SBA Loans provide a critical lifeline for small businesses that don’t qualify to receive funding from traditional lenders. These loans typically have manageable fees, longer repayment terms, and lower interest. However, conventional loans might still be the best choice for most small businesses.
SBA loans take a notoriously long time to fund, not to mention the extensive paperwork and lengthy application process. So we’ve put together this detailed comparison to help you decide which loan option is better.
SBA Loan Pros and Cons
- Lower interest rates
- Capped interest rates
- Flexible loan options
- Longer repayment terms
- High denial rate by lenders
- Slow approval process
- Extensive paperwork
Conventional Loans Pros and Cons
- Faster application and approval process
- Fewer restrictions
- Multiple loan options
- Competitive interest rates
- Shorter repayment terms
- Strict collateral requirements
- Higher debt service requirements
Loan Type: Conventional Business Loan Wins
Your lender must have the type of loan product or financing to suit your business funding requirements. Diverse loan options also help you compare interest rates and terms to find the perfect financing for your situation.
The SBA has several types of loan programs, including:
7(a) Loans – This is the most common type of SBA loan. You can use these funds to cover various business expenses, including working capital, purchasing leasehold improvements, new equipment, or real estate. You may qualify for up to $5 million. The SBA guarantees up to 85% for loans up to $150,000 and 75% if you borrow more than $150,000. The typical SBA turnaround time for this type of loan is 5-10 business days.
SBA Express Loans – The SBA offers quick loans of up to $500,000. This program covers term loans and business lines of credit (LOCs). Again, you can use this loan for most business needs, including maintaining working capital or refinancing certain types of business debts. The SBA backs up to 50% of the loans. The typical turnaround time is 36 hours. Plus, lenders can make a credit decision without a review from the SBA.
504 Loans – This loan targets businesses wanting to purchase significant fixed assets such as commercial equipment or real estate. You can qualify for up to $5.5 million. You need 50% lender funding, 40% Certified Development Company (CDC) funding, and 10% personal downpayment. This type of loan is 100% SBA guaranteed.
Microloan Program – The SBA offers small loans of up to $50,000 to underserved markets such as lower-income families. Interest on these loans is capped at 9%.
Similarly, there are multiple types of conventional business loans, including:
- Term loans
- A business line of credit (LOC)
- Equipment loans
- Invoice financing
- Merchant cash advances
- Personal loan for business use
- Working capital loan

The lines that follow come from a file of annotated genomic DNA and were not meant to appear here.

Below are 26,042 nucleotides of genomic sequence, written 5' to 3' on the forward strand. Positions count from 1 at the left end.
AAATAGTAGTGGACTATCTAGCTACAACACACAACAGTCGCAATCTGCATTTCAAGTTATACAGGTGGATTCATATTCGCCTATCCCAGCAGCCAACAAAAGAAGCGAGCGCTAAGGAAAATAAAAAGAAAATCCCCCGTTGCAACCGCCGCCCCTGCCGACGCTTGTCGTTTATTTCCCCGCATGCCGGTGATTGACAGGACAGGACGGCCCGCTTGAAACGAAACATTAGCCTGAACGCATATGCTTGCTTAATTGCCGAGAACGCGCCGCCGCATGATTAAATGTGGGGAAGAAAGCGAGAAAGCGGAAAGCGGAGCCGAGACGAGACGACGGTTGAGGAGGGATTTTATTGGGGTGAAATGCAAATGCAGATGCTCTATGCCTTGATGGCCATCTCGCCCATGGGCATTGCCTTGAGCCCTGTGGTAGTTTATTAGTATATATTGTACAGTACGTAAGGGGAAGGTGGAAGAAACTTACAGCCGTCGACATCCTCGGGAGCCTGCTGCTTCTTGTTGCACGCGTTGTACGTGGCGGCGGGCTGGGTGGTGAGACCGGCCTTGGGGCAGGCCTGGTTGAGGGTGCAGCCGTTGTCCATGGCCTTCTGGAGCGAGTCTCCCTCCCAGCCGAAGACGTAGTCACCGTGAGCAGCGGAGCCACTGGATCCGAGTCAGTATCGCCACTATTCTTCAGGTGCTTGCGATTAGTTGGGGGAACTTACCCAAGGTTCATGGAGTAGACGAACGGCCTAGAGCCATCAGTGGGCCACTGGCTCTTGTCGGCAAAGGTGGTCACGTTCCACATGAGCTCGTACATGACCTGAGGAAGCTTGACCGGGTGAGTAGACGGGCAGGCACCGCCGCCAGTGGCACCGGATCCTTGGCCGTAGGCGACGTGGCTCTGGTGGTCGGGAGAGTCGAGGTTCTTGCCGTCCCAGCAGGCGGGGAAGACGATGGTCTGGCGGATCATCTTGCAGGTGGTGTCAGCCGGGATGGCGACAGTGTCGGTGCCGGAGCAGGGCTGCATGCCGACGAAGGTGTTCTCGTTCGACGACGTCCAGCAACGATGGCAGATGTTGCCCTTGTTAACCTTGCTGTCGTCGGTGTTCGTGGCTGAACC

- Accounts receivable factoring
The SBA offers the basic types of loans that most businesses require. In addition, its programs cover additional business needs, such as disaster discovery or importation. Still, conventional loans offer far more options.
For example, accounts receivable factoring allows you to cash in on sales on credit terms. Similarly, invoice financing will enable you to use unpaid invoices as collateral for a cash advance. Unfortunately, the SBA doesn’t offer these types of purpose-made loans.
Lender Type: Conventional Business Loan Wins
It’s worth noting that the Small Business Administration doesn’t lend money itself. Instead, the SBA works with a network of approved lenders, including banks, microlending institutions, community development organizations, and alternative lenders. For example, you can apply for an SBA loan from SmartBiz, an SBA-approved lender. Then, the SBA may cover up to 85% of your debt if you cannot pay it and your loan goes into default.
This situation means that you typically have to go through two approval processes. First, you’ll need to fill out an SBA Lender Match form. Next, you’ll receive a list of lenders that match your criteria, which takes about two days. Finally, you’ll apply for an SBA-guaranteed loan with your chosen vendor.
Alternatively, you can apply for an SBA-backed loan directly from a lender. The lender will assess your application and decide whether you qualify for the loan. Finally, the lender will apply for SBA-backed loan status on your behalf.
However, meeting the SBA minimum requirements or getting SBA approval for guaranteed loans doesn’t mean you automatically qualify. In most cases, the lender still has the final say on whether you are eligible for funding. This can be an issue if the SBA and your lender have different requirements.
Following the same example, SmarBiz has minimum credit score requirements for SBA loans. For instance, you’ll need a credit score of at least 650 to qualify for an SBA 7(a) loan and a minimum credit score of 675 for a commercial real estate loan. However, the SBA has far more lenient credit score requirements, sometimes as low as 155.
These conflicting requirements can make accessing SBA loans more complicated than it needs to be. Borrowing directly from the lender is more accessible in most cases. You immediately know if you qualify for a loan.
The only exception is lenders under the SBA Preferred Lenders Program (PLP). These institutions have the authority to approve or reject SBA loans without a review from the Small Business Administration. So, make sure you work with a PLP-certified lender to improve your chances of qualifying for the loan or expedite the approval process.
In short, you’ll likely be using the same lender whether you decide to get an SBA or a conventional business loan. In addition, while most lenders offer different types of conventional loans, not all of them underwrite SBA-backed loans. Therefore, you have more options if you apply for a conventional loan.
Funding Needed: SBA Loan Wins
Conventional loans offer high funding amounts. However, there are strict credit score requirements and other eligibility criteria for higher amounts. As a result, most small and new businesses find it challenging to access funding for significant investments such as new construction or expensive equipment.
The SBA makes businesses with poor credit histories more attractive to lenders. A bank or other financial institution will likely overlook a low credit score or insufficient collateral if the SBA guarantees your loan.